At the beginning of October I opened up “the Oak King” for the first time in over two years. The Oak King is a hand-made book with a lovely rough paper I was gifted for Christmas of 2012 and which contains a number of maps that I drew over the next few months. The paper, however, wasn’t conductive for use with my primary pens of the day, and also doesn’t work well with the fine markers I use now (Sakura Microns and Mitsubishi Uni-Pins – both bleed excessively on this paper).
Thus, the book was quietly retired until I considered using it for my Drawlloween work. In the end I didn’t use it for Drawlloween either, but when I went through it in December, I realized that it contained over a half-dozen maps that had never been scanned or posted to the blog.
The first of these is this small fortification and mandatory subterranean “dungeon” beneath it. Built into a hillside with entrances on two different levels because of the elevation change around the structure, it just “feels” like a lovely little guard post or fortification for a clanhouse of sheep-herders with delusions of grandeur.
There’s something about how the lines came out after the scanning and processing that makes this map “feel” awesome when I look at it at this scale. The original was obviously drawn without a grid, so the grid overlay on the top image is a little… rough and imprecise. In fact, I didn’t include the grid at all originally when I posted it as part of the monthly Backstage Pass to my patreon backers, but I got a few requests for a version with the grid, so this is as good as I can manage on short notice.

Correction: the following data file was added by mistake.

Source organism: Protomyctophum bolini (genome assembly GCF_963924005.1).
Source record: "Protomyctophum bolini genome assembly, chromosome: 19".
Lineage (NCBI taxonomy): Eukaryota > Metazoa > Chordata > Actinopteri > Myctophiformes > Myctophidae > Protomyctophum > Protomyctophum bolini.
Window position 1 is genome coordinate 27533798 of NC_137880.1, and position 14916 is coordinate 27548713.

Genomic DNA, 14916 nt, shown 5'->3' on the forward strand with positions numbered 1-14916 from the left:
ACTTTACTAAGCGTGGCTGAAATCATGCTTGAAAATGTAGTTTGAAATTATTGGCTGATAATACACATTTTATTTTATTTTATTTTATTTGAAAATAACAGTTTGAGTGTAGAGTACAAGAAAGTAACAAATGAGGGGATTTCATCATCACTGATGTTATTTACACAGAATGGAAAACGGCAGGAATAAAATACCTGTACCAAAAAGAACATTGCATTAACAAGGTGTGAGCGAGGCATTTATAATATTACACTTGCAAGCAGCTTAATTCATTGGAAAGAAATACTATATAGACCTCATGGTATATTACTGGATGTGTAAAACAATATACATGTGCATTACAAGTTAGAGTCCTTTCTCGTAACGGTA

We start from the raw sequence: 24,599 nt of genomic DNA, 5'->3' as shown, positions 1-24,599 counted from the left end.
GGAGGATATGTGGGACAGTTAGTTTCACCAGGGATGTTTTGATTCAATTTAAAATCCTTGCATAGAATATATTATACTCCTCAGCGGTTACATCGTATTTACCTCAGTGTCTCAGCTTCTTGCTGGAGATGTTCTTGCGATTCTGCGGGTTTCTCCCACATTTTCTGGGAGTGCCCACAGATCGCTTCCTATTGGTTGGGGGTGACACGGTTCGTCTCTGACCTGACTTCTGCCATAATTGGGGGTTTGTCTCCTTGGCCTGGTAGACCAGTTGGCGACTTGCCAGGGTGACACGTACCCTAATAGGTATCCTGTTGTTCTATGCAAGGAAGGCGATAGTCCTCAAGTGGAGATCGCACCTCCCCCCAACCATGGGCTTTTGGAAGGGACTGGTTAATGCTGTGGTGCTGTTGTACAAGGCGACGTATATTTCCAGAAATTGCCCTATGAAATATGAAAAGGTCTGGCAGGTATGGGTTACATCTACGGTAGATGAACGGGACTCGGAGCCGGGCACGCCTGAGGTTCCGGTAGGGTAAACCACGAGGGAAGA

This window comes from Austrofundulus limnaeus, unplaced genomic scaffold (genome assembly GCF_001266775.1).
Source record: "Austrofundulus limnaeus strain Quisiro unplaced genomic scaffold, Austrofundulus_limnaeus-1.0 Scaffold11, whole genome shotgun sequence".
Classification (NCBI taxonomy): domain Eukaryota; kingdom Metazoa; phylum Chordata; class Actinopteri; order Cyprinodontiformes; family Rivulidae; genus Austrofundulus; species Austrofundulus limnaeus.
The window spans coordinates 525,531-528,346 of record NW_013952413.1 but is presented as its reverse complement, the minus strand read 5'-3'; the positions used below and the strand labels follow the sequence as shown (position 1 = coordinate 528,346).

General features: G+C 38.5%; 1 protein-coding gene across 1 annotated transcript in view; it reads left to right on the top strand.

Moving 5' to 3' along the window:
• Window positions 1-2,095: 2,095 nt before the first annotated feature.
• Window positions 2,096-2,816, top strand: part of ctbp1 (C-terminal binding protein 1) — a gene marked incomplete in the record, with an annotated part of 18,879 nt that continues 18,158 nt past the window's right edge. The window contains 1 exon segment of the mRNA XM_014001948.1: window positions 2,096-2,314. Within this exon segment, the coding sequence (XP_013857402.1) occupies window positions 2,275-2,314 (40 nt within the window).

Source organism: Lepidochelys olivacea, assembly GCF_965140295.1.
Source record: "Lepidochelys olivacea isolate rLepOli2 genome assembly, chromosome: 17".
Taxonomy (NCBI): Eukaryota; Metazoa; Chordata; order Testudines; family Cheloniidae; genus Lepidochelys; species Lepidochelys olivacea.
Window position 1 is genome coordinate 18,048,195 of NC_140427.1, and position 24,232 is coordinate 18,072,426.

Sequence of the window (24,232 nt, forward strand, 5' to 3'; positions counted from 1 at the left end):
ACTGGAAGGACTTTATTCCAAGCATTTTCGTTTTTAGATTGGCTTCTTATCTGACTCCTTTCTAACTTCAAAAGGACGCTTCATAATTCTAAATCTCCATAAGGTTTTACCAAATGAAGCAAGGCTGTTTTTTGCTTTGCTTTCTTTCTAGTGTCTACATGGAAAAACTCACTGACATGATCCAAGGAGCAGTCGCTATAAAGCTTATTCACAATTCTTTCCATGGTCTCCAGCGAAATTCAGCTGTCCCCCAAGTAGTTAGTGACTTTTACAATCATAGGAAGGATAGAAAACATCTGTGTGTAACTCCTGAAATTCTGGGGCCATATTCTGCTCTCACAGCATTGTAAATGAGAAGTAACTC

This map is made available to you under a free license for personal or commercial use thanks to the awesome supporters of my Patreon Campaign. Over 300 awesome patrons have come together to fund the site and these maps, making them free for your use.
Because of the incredible generosity of my patrons, I’m able to make this map free for commercial use also. Each month while funding is over the $300 mark, each map that achieves the $300+ funding level will be released under this free commercial license. You can use, reuse, remix and/or modify the maps that are being published under the commercial license on a royalty-free basis as long as they include attribution (“Cartography by Dyson Logos” or “Maps by Dyson Logos”). For those that want/need a Creative Commons license, it would look something like this:
Cartography by Dyson Logos is licensed
under a Creative Commons Attribution 4.0 International License.